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December 6, 2004

WAQX-Stern Feud Escalates

THURSDAY UPDATE: WBZ's David Brudnoy died this evening at Massachusetts General Hospital, less than 24 hours after saying a final farewell to his listeners in a recorded interview with Gary LaPierre.

David was a friend, a colleague, a teacher, and one of the most interesting people ever to sit behind a microphone anywhere in the business.

We'll have a full remembrance of him in Monday's NERW.

TUESDAY UPDATE: We're saddened to report the death yesterday of Bill Coffey, veteran morning man at Rochester's WBEE-FM (92.5). Coffey suffered a heart attack shortly after ending Monday's show, which he did by ISDN from his suburban Philadelphia home. Bill was just 56. Much more next week in NERW...

*Howard Stern has, as his website reminds us daily, just over a year left on his contract with Viacom - but his prolonged departure for his new gig at Sirius Satellite Radio just seems to get more and more tortured, especially for listeners in central NEW YORK. Syracuse Stern affiliate WAQX (95.7 Manlius) was the flashpoint last week of a dispute that had been brewing ever since Judy Ellis, COO of WAQX's parent company, Citadel, complained during the NAB Radio Show in early October about Stern's show turning into a non-stop ad for Sirius.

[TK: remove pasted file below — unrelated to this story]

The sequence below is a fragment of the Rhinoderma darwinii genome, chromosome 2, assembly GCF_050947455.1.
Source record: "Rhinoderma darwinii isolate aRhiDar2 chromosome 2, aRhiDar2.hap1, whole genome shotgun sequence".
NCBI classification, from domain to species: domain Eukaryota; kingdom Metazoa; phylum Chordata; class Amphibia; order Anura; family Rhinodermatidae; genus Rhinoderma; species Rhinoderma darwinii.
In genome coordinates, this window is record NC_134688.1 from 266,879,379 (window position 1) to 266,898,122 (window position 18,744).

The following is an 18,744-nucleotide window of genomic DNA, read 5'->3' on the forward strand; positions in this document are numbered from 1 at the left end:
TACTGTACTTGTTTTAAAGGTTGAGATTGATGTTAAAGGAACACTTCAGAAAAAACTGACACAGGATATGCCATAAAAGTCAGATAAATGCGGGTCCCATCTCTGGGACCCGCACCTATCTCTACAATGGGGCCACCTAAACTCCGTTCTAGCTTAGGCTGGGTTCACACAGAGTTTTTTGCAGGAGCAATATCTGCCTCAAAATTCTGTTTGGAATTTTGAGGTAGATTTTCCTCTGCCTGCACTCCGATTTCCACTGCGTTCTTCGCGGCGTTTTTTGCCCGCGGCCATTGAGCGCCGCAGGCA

So it was that 95X - along with Citadel-owned Stern affiliates in York PA (WQXA-FM 105.7), Providence (WWKX 106.3 Woonsocket/WAKX 102.7 Narragansett Pier) and New Bedford (WKKB 100.3 Middletown RI) - last week began cutting off the Stern show at 10 each morning and getting on with their usual weekday programming.

"It became too much," wrote 95X music director/midday jock Ryno on the station's website, saying Stern's show had, in effect, become a lengthy infomercial for satellite radio. And Stern, inevitably, turned the whole incident into his latest cause celebre, making Citadel's decision the focus of several shows later in the week - and announcing that he'd begin a $20,000 giveaway contest that would depend on clues that he'd only announce after 10 each morning.

At least at press time Sunday, Citadel was sticking by its decision, even as Stern threatened legal action; NERW suspects this is a fight that will drag on for however long as Stern keeps doing his broadcast show, as stations that have been loyal Stern affiliates begin to consider how they move on to whatever comes next.

*For Infinity's WBUF (92.9) in Buffalo, the post-Stern future appears to involve still more talk: last Monday, the station dropped most of the remaining active rock from its schedule and reimaged itself as "Buffalo's FM Talk," adding Tom Leykis in the evening and some weekend programming (including All Comedy Radio) to a schedule that already includes Stern, Brother Wease from Rochester's WCMF, Don & Mike and Loveline. (Speculation is that Wease will eventually slide into WBUF's morning slot once Stern is gone.)